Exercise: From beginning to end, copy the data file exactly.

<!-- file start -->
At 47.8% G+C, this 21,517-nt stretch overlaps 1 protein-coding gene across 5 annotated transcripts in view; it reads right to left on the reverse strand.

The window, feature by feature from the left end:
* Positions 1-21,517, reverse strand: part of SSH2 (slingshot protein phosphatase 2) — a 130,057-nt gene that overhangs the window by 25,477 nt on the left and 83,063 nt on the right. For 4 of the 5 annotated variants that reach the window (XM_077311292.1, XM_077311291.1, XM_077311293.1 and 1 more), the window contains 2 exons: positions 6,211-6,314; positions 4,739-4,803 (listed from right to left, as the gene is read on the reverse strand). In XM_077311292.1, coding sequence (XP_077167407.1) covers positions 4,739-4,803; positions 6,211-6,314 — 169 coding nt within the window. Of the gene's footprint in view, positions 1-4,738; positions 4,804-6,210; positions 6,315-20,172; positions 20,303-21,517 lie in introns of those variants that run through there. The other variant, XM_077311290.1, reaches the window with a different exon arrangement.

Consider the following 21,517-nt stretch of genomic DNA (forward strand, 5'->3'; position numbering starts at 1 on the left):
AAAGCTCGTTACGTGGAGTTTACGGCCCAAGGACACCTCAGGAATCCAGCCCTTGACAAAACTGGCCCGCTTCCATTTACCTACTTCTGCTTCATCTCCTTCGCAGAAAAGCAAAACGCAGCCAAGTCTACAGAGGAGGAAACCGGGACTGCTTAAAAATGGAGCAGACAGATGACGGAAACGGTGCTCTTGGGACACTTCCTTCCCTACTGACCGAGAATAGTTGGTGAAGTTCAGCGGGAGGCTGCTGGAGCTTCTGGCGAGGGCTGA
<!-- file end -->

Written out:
At 47.8% G+C, this 21,517-nt stretch overlaps 1 protein-coding gene across 5 annotated transcripts in view; it reads right to left on the reverse strand.

The window, feature by feature from the left end:
* Positions 1-21,517, reverse strand: part of SSH2 (slingshot protein phosphatase 2) — a 130,057-nt gene that overhangs the window by 25,477 nt on the left and 83,063 nt on the right. For 4 of the 5 annotated variants that reach the window (XM_077311292.1, XM_077311291.1, XM_077311293.1 and 1 more), the window contains 2 exons: positions 6,211-6,314; positions 4,739-4,803 (listed from right to left, as the gene is read on the reverse strand). In XM_077311292.1, coding sequence (XP_077167407.1) covers positions 4,739-4,803; positions 6,211-6,314 — 169 coding nt within the window. Of the gene's footprint in view, positions 1-4,738; positions 4,804-6,210; positions 6,315-20,172; positions 20,303-21,517 lie in introns of those variants that run through there. The other variant, XM_077311290.1, reaches the window with a different exon arrangement.

Consider the following 21,517-nt stretch of genomic DNA (forward strand, 5'->3'; position numbering starts at 1 on the left):
AAAGCTCGTTACGTGGAGTTTACGGCCCAAGGACACCTCAGGAATCCAGCCCTTGACAAAACTGGCCCGCTTCCATTTACCTACTTCTGCTTCATCTCCTTCGCAGAAAAGCAAAACGCAGCCAAGTCTACAGAGGAGGAAACCGGGACTGCTTAAAAATGGAGCAGACAGATGACGGAAACGGTGCTCTTGGGACACTTCCTTCCCTACTGACCGAGAATAGTTGGTGAAGTTCAGCGGGAGGCTGCTGGAGCTTCTGGCGAGGGCTGA